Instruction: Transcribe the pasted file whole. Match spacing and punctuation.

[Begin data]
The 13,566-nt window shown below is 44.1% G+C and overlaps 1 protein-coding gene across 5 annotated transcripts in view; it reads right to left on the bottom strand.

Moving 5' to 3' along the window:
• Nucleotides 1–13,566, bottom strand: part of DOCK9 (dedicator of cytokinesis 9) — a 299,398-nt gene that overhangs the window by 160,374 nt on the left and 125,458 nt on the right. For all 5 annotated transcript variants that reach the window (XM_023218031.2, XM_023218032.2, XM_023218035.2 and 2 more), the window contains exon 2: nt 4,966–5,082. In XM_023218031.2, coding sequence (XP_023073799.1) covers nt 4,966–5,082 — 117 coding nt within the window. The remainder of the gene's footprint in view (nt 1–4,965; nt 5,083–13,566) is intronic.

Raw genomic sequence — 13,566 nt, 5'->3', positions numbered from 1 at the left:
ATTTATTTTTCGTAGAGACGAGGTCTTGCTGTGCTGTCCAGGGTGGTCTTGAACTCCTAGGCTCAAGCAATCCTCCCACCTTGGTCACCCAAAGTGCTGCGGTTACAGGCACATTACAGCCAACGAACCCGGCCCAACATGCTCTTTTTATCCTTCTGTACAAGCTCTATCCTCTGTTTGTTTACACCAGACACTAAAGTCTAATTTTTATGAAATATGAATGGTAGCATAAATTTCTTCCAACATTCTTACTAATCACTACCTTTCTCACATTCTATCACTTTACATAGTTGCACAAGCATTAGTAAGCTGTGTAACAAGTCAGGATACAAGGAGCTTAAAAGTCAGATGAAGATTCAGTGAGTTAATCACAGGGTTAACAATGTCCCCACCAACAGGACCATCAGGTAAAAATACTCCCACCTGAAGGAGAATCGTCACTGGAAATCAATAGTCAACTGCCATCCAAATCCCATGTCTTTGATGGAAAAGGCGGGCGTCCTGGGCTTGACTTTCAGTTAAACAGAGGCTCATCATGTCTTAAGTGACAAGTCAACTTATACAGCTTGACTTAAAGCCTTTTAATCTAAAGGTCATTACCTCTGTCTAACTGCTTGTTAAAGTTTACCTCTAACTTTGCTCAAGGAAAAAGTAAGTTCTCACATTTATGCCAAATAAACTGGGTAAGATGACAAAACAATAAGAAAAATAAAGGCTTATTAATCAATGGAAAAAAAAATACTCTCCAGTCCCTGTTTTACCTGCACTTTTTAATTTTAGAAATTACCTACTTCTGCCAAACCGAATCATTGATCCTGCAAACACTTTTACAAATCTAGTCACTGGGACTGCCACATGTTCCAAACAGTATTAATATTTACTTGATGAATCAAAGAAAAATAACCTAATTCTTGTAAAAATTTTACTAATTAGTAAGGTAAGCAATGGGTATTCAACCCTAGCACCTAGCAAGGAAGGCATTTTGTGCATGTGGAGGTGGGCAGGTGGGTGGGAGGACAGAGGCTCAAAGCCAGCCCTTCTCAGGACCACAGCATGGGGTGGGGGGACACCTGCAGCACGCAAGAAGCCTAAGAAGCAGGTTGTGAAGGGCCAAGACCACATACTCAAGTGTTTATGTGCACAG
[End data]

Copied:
The 13,566-nt window shown below is 44.1% G+C and overlaps 1 protein-coding gene across 5 annotated transcripts in view; it reads right to left on the bottom strand.

Moving 5' to 3' along the window:
• Nucleotides 1–13,566, bottom strand: part of DOCK9 (dedicator of cytokinesis 9) — a 299,398-nt gene that overhangs the window by 160,374 nt on the left and 125,458 nt on the right. For all 5 annotated transcript variants that reach the window (XM_023218031.2, XM_023218032.2, XM_023218035.2 and 2 more), the window contains exon 2: nt 4,966–5,082. In XM_023218031.2, coding sequence (XP_023073799.1) covers nt 4,966–5,082 — 117 coding nt within the window. The remainder of the gene's footprint in view (nt 1–4,965; nt 5,083–13,566) is intronic.

Raw genomic sequence — 13,566 nt, 5'->3', positions numbered from 1 at the left:
ATTTATTTTTCGTAGAGACGAGGTCTTGCTGTGCTGTCCAGGGTGGTCTTGAACTCCTAGGCTCAAGCAATCCTCCCACCTTGGTCACCCAAAGTGCTGCGGTTACAGGCACATTACAGCCAACGAACCCGGCCCAACATGCTCTTTTTATCCTTCTGTACAAGCTCTATCCTCTGTTTGTTTACACCAGACACTAAAGTCTAATTTTTATGAAATATGAATGGTAGCATAAATTTCTTCCAACATTCTTACTAATCACTACCTTTCTCACATTCTATCACTTTACATAGTTGCACAAGCATTAGTAAGCTGTGTAACAAGTCAGGATACAAGGAGCTTAAAAGTCAGATGAAGATTCAGTGAGTTAATCACAGGGTTAACAATGTCCCCACCAACAGGACCATCAGGTAAAAATACTCCCACCTGAAGGAGAATCGTCACTGGAAATCAATAGTCAACTGCCATCCAAATCCCATGTCTTTGATGGAAAAGGCGGGCGTCCTGGGCTTGACTTTCAGTTAAACAGAGGCTCATCATGTCTTAAGTGACAAGTCAACTTATACAGCTTGACTTAAAGCCTTTTAATCTAAAGGTCATTACCTCTGTCTAACTGCTTGTTAAAGTTTACCTCTAACTTTGCTCAAGGAAAAAGTAAGTTCTCACATTTATGCCAAATAAACTGGGTAAGATGACAAAACAATAAGAAAAATAAAGGCTTATTAATCAATGGAAAAAAAAATACTCTCCAGTCCCTGTTTTACCTGCACTTTTTAATTTTAGAAATTACCTACTTCTGCCAAACCGAATCATTGATCCTGCAAACACTTTTACAAATCTAGTCACTGGGACTGCCACATGTTCCAAACAGTATTAATATTTACTTGATGAATCAAAGAAAAATAACCTAATTCTTGTAAAAATTTTACTAATTAGTAAGGTAAGCAATGGGTATTCAACCCTAGCACCTAGCAAGGAAGGCATTTTGTGCATGTGGAGGTGGGCAGGTGGGTGGGAGGACAGAGGCTCAAAGCCAGCCCTTCTCAGGACCACAGCATGGGGTGGGGGGACACCTGCAGCACGCAAGAAGCCTAAGAAGCAGGTTGTGAAGGGCCAAGACCACATACTCAAGTGTTTATGTGCACAG